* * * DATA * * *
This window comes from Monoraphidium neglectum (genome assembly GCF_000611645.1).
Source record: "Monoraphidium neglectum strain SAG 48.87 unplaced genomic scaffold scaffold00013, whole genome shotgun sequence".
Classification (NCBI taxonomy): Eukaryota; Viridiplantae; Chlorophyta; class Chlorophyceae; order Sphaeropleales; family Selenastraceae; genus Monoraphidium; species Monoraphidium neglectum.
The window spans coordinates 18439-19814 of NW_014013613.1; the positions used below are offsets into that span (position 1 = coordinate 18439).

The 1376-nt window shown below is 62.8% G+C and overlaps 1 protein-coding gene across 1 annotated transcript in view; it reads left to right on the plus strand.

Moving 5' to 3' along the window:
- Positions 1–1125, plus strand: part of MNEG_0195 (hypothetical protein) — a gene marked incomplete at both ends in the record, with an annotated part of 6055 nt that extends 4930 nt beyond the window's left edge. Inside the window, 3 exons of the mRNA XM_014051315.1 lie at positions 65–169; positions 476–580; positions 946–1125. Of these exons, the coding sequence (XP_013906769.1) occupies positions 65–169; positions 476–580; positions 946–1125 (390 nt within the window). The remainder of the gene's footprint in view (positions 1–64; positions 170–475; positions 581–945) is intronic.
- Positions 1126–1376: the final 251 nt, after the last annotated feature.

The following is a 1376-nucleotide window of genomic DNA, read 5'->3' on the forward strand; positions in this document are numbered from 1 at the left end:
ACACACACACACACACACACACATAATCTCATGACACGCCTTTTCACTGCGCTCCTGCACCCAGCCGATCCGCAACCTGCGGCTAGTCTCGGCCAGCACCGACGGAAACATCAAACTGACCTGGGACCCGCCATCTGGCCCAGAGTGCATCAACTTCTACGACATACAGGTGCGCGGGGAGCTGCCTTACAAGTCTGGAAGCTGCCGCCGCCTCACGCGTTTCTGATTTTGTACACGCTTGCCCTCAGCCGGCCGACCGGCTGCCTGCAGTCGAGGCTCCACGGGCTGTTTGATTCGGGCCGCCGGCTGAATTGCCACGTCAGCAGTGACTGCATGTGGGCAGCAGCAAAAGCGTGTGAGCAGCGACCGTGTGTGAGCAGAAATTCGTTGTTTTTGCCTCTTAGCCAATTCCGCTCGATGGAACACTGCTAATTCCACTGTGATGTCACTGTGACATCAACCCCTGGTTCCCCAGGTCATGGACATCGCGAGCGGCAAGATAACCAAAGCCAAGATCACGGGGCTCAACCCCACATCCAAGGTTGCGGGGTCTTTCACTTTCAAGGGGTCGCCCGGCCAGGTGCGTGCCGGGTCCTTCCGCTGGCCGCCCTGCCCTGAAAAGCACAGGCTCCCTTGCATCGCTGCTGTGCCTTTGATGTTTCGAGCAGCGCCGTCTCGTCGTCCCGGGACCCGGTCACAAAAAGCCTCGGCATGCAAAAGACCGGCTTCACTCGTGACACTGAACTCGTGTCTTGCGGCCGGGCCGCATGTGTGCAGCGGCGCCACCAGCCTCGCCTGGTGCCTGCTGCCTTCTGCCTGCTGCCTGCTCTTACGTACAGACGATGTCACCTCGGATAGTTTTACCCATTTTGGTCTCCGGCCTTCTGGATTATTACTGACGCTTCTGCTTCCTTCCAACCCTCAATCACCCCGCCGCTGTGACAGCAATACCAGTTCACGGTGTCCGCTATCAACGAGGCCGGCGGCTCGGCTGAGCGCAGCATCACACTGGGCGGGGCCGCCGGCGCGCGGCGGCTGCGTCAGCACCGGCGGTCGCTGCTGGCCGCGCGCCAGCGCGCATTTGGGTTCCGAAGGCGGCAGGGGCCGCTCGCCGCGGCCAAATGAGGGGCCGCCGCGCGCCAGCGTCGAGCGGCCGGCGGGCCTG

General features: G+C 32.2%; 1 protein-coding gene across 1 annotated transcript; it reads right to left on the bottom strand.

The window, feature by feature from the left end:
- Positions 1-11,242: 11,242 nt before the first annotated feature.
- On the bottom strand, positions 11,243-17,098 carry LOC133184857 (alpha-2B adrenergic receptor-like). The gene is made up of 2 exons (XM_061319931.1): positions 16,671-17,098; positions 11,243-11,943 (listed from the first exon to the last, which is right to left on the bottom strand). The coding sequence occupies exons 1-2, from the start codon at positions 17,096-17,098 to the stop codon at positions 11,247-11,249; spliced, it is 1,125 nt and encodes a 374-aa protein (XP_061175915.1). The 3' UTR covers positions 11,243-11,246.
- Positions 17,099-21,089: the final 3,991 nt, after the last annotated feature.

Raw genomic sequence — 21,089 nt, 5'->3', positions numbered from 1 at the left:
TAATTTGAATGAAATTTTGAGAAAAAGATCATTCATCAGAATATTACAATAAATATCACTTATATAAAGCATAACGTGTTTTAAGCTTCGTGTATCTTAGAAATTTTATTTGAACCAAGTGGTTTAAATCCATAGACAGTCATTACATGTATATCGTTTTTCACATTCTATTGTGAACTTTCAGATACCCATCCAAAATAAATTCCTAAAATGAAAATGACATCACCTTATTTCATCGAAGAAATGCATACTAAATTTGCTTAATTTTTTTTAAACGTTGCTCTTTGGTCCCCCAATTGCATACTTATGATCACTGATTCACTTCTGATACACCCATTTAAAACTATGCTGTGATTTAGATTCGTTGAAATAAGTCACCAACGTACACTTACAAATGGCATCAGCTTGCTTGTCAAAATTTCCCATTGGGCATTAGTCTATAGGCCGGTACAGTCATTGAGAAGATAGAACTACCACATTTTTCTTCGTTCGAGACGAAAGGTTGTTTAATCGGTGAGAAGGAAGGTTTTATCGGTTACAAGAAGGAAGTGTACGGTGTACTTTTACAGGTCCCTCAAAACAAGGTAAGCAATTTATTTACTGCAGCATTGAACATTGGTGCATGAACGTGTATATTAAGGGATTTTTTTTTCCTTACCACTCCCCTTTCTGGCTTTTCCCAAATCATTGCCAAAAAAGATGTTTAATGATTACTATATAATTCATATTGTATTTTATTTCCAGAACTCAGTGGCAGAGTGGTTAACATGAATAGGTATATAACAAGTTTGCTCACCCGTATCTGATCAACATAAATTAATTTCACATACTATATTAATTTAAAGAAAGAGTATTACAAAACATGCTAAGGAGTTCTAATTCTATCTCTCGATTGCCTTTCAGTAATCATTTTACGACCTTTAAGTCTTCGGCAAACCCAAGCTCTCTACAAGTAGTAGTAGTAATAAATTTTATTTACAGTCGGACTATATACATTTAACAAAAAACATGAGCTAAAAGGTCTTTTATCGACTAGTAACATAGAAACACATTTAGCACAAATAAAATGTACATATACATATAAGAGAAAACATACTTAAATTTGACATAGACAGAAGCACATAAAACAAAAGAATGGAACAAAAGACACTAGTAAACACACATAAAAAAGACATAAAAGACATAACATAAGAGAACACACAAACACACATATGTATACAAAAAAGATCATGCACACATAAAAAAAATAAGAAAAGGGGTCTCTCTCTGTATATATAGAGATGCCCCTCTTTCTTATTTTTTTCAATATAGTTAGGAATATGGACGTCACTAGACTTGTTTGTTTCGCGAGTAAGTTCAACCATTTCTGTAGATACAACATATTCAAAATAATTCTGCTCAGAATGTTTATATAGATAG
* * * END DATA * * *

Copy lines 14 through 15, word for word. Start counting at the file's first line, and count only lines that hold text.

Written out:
- On the bottom strand, positions 11,243-17,098 carry LOC133184857 (alpha-2B adrenergic receptor-like). The gene is made up of 2 exons (XM_061319931.1): positions 16,671-17,098; positions 11,243-11,943 (listed from the first exon to the last, which is right to left on the bottom strand). The coding sequence occupies exons 1-2, from the start codon at positions 17,096-17,098 to the stop codon at positions 11,247-11,249; spliced, it is 1,125 nt and encodes a 374-aa protein (XP_061175915.1). The 3' UTR covers positions 11,243-11,246.
- Positions 17,099-21,089: the final 3,991 nt, after the last annotated feature.